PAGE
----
Aquaculture

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Spanish researchers collaborate on aquaculture tech

The new systems could save farmers up to 30 percent in energy consumption, creators say.

Researchers from Spain are working on sustainable alternatives for the aquaculture sector to help enable producers to replace commercial oxygen with renewable energy, said the Centro Tecnológico de Acuicultura de Andalucía (The Aquaculture Technology Center of Adalucia) on Tuesday.

The energy savings due to eco-efficient systems designed for the aquaculture sector can save up to 30 percent of energy consumption, the group said.

The researchers are collaborating on the LIFE AQUASEF project, spurred by the fact that 45 percent of aquaculture sites are "far from urban centers, mainly located in highly valued natural areas without access to the grid, [which] forces them to increase their consumption and their expenses almost fivefold in comparison with aquaculture facilities better connected."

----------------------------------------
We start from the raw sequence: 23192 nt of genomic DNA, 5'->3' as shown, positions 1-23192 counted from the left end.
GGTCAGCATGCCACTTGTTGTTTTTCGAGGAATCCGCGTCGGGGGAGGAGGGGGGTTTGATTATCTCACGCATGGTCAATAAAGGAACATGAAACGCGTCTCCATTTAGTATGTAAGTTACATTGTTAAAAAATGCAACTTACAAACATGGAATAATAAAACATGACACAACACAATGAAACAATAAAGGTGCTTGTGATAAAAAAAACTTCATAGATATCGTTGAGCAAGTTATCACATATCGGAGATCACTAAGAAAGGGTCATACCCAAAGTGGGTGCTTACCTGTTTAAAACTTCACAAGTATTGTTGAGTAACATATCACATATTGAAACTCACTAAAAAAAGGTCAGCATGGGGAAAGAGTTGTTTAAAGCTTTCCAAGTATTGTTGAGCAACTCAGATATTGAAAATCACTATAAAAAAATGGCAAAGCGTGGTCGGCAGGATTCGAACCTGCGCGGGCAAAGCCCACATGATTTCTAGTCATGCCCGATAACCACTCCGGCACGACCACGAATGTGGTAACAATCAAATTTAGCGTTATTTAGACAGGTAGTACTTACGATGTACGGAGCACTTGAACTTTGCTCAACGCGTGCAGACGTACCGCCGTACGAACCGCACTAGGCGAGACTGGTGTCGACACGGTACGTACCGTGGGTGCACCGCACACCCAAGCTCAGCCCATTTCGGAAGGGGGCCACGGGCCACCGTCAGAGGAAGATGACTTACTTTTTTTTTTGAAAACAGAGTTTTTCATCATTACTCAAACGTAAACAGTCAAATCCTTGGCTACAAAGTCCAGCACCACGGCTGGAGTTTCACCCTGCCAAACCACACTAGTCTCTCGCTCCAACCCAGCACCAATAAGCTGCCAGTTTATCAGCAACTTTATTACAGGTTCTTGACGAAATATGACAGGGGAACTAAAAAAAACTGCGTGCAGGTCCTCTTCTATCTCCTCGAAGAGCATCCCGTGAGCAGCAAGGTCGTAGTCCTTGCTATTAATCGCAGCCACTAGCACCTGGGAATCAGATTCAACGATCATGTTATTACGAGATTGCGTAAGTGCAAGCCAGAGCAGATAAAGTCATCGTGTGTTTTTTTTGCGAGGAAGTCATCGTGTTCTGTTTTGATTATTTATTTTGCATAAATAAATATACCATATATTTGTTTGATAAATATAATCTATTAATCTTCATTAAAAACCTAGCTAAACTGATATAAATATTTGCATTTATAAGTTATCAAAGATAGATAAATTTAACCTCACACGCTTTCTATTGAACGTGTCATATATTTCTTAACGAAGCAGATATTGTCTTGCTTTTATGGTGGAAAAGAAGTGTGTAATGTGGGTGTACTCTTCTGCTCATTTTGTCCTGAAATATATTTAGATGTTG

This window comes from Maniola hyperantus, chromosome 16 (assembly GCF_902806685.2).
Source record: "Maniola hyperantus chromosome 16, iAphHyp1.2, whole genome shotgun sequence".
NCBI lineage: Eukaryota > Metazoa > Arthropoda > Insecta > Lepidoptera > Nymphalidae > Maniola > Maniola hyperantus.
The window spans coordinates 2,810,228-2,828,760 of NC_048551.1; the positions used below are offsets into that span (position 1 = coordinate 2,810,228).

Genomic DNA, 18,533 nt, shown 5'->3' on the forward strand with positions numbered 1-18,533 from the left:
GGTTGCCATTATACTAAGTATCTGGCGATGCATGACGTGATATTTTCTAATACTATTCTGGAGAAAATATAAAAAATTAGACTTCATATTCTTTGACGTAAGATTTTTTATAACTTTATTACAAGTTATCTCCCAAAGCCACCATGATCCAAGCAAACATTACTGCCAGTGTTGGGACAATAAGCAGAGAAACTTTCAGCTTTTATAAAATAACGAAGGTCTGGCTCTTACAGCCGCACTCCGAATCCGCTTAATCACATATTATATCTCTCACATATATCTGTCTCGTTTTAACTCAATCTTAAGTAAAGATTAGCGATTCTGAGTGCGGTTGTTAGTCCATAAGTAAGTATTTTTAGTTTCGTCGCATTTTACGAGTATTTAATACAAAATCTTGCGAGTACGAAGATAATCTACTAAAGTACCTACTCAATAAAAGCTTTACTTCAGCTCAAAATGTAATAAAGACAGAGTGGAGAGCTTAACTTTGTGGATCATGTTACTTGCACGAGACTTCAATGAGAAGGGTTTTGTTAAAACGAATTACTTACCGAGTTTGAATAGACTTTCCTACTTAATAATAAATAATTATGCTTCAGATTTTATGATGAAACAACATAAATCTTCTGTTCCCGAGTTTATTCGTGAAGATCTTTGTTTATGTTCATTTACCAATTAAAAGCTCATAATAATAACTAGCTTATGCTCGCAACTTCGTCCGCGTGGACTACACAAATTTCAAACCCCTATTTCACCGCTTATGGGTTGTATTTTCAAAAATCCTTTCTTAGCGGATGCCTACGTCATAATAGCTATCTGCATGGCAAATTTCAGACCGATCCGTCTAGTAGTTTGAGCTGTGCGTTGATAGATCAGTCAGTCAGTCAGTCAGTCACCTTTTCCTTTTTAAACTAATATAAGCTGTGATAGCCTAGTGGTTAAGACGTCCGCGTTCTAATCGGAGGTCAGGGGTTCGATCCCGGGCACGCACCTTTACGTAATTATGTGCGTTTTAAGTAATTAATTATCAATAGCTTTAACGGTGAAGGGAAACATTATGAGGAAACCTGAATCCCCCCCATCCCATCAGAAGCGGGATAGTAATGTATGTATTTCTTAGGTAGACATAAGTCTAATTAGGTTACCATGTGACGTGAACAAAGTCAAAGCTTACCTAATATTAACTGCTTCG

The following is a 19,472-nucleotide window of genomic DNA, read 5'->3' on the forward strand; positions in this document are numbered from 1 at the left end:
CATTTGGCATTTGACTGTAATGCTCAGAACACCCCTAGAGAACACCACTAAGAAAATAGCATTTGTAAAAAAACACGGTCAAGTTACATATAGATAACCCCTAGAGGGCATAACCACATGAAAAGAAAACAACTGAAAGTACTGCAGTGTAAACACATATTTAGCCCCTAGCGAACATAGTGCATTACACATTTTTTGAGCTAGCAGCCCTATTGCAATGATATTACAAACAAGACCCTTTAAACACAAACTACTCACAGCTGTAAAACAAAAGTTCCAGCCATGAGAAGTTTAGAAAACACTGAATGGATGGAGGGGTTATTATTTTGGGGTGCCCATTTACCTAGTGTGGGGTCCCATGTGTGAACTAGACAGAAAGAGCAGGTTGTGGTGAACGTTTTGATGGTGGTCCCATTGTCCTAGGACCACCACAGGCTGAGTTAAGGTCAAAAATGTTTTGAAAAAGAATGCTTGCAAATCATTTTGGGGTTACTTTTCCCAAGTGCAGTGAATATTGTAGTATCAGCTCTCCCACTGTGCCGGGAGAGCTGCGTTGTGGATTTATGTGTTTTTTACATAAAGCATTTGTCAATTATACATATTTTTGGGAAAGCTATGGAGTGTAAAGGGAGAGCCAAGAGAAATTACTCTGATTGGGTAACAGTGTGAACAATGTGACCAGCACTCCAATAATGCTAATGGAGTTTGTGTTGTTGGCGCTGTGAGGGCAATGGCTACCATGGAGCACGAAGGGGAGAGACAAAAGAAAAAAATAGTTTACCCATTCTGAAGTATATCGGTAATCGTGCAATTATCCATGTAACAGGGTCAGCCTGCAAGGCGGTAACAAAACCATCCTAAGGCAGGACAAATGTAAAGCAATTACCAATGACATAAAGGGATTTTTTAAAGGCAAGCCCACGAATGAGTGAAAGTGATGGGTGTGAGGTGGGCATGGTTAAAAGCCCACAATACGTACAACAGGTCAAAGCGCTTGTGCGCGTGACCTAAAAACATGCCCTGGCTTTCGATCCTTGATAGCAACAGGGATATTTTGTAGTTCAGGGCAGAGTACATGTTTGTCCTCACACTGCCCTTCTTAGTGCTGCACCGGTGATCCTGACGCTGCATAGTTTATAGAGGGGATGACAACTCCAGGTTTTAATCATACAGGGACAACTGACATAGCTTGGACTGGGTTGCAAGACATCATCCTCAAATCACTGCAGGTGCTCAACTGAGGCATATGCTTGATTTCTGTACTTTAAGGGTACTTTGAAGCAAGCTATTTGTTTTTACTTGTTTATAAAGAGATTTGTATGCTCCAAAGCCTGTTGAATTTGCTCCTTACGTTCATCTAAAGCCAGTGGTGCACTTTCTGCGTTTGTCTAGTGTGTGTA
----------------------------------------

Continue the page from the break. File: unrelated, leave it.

The AQUASEF project, coordinated by ARIEMA and the beneficiary partners Inoma Renovables (former Heliotrónica), D&BTech, Esteros de Canela and the Centro Tecnológico de Acuicultura de Andalucía, has developed two prototypes -- the MicroBtech, designed for reproduction and pre-fattening molecules and O2BT, designed for fattening aquaculture ponds. In the technology, "air and water are pumped through conduits into a specially designed membrane to generate small bubbles with an associated reduction in energy consumption," the group said.

"The secret is in the size of the bubble, which is minimal," said expert Javier Davila.

The technology has been tested at Esteros de Canela facilities, and creators say the MicroBTech technology has proven that it provides a better dissolution of oxygen bubbles; while the O2BTech has replaced successfully the commercial oxygen with atmospheric air.

“These aerators provide an economic and sustainable alternative to the aquaculture sector by allowing producers the replacement of commercial oxygen for atmospheric air with the same oxygen capacity than actual techniques. Besides, energy savings related to the innovation are up to 30 percent of the original cost resulting from the energy needed to aerate the tank” Davila said.

Further testing is scheduled for this summer.